Challenging Gold Contact Repair
Gold plating is ancient technology, and the problems encountered in electronics plating are just as ancient. Things are always changing in this business, getting smaller, more complicated and sometimes you have to think innovatively just to survive.
Recently a customer was in a tough bind regarding defective plating. They manufactured a massive backplane over four feet long and two feet wide. The board is nearly one half inch thick and plated throughout with gold.
These boards are extremely expensive and manufacturing them is a nerve racking experience. Scrapping the boards due to minor problems is demoralizing, not to mention the fact that if you scrap enough of them, you might just be looking for employment somewhere else.
These boards contain thousands of surface mount pads and inevitably there are one or two that have issues. On occasion the issues are very deep voids or scratches in the pads. See Figure 1.
Plate over the scratches and voids leaving the scratch indentation, but covering the underlying metal with the desired surface finish. Depending on where the void is, how big it is, and your acceptability criteria, this can be all it takes to bring the board to an acceptable condition. On the other hand, if the void is too big, or in a critical area, this approach may not be acceptable.
To solve the problem, burnish or move the soft surface gold into the void, then touch up the burnished area with selective plating. For slightly larger voids it may be possible to "blend" the void so that it is difficult to know there was even a defect in the first place.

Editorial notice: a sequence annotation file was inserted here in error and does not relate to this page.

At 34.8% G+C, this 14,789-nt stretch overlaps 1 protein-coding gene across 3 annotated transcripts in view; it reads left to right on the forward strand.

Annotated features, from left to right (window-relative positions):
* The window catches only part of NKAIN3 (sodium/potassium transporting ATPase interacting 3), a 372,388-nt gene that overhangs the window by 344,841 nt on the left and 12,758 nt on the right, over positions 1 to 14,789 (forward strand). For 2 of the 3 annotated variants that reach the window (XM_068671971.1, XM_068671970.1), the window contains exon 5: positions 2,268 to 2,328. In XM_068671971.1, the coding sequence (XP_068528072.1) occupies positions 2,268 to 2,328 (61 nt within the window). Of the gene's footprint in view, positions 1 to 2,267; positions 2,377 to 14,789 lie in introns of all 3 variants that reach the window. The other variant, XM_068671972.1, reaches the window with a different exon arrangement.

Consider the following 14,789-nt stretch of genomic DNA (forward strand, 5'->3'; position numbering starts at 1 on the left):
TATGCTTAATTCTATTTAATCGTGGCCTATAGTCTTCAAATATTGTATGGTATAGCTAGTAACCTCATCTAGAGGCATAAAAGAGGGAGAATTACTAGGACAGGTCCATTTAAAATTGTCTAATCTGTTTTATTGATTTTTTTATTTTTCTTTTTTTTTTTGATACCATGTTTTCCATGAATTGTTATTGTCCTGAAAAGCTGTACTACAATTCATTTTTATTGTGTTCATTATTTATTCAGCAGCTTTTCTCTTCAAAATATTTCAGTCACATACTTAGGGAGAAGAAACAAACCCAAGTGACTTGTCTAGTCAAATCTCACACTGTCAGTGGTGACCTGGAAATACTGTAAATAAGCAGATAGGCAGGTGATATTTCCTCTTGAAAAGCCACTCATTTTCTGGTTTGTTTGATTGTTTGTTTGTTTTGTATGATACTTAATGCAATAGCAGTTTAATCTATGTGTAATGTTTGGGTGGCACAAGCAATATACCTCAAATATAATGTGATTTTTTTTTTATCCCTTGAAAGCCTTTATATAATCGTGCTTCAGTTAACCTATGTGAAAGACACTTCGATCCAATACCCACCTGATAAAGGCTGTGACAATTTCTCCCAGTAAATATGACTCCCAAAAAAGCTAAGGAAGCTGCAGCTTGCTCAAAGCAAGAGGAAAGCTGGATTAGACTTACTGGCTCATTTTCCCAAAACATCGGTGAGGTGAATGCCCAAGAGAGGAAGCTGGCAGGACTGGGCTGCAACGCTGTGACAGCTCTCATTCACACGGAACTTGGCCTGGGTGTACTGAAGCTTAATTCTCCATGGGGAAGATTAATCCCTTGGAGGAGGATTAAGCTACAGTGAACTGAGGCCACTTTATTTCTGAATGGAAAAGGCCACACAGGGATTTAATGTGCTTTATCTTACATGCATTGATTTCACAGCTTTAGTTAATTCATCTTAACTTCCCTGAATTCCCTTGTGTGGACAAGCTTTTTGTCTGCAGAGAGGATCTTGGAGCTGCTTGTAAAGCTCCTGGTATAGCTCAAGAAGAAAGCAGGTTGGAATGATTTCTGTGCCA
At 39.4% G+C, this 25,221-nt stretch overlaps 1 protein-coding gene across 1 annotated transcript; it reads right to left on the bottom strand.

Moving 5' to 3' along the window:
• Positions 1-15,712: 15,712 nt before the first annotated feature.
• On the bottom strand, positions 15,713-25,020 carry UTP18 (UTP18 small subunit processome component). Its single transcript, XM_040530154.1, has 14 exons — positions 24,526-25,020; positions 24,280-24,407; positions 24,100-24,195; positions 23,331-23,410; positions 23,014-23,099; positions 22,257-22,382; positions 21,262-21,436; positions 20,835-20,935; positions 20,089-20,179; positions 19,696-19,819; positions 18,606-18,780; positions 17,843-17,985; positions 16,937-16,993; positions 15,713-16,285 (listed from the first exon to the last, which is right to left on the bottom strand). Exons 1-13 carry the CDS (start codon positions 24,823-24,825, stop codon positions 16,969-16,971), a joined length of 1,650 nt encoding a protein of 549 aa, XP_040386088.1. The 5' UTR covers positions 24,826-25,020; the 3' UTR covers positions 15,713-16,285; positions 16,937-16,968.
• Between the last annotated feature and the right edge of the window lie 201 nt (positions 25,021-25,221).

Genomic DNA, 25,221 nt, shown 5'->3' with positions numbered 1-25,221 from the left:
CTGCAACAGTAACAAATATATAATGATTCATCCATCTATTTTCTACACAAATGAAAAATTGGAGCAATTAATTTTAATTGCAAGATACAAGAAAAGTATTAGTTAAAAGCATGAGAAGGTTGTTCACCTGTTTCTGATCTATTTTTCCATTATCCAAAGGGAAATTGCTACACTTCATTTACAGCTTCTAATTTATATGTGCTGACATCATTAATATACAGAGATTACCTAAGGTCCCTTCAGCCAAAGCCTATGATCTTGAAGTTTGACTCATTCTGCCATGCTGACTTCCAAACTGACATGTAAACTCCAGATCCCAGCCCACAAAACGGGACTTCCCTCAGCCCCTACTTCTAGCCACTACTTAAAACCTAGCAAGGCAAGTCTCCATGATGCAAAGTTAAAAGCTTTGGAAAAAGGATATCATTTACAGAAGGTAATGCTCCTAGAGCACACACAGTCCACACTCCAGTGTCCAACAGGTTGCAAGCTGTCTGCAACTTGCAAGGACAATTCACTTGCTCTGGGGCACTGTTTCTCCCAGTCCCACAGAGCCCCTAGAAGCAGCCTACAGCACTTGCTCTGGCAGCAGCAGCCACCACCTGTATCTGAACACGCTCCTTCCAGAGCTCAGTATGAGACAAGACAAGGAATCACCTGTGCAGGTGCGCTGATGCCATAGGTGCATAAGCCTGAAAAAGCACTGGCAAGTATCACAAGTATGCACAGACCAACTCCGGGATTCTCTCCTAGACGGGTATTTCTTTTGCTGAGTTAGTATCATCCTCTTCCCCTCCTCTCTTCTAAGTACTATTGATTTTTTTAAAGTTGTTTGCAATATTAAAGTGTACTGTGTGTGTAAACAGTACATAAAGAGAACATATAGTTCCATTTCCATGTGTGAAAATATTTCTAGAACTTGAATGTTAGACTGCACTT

Conversely, if the scratch is too deep or too wide, it is difficult to bridge the gap without completely deforming the surface of the contact. Some voids are so large, they just are not fill-able using this method.
If the above methods won't work, a decision may be made to replace the entire contact.
As you can see by the photo, these are deep voids. Plating over the exposed copper and burnishing these large craters is not an acceptable fix. Unfortunately, this customer could not allow a replacement contact. That left us scratching our heads.
That's when we investigated a number of conductive pastes that would be able to fill the void, adhere, not shrink, leave no voids due to out-gassing, take the over-plate and then allow for subsequent soldering.
The basic repair procedure was to carefully apply the material using a microscope and a specially honed tip in order to ensure there were no voids left in the scratch. Next the material was cured.
The excess material was carefully removed with another custom tool and the surface of the fill material was burnished smooth and even with the surface of the contact, and finally plated.
The results were impressive to look at and the repair went through reflow and testing without incident. See Figure 2.
Happily we now have a new "Gold Standard" for large void repair.
Several members of the Circuit Technology Center team contributed to this feature story.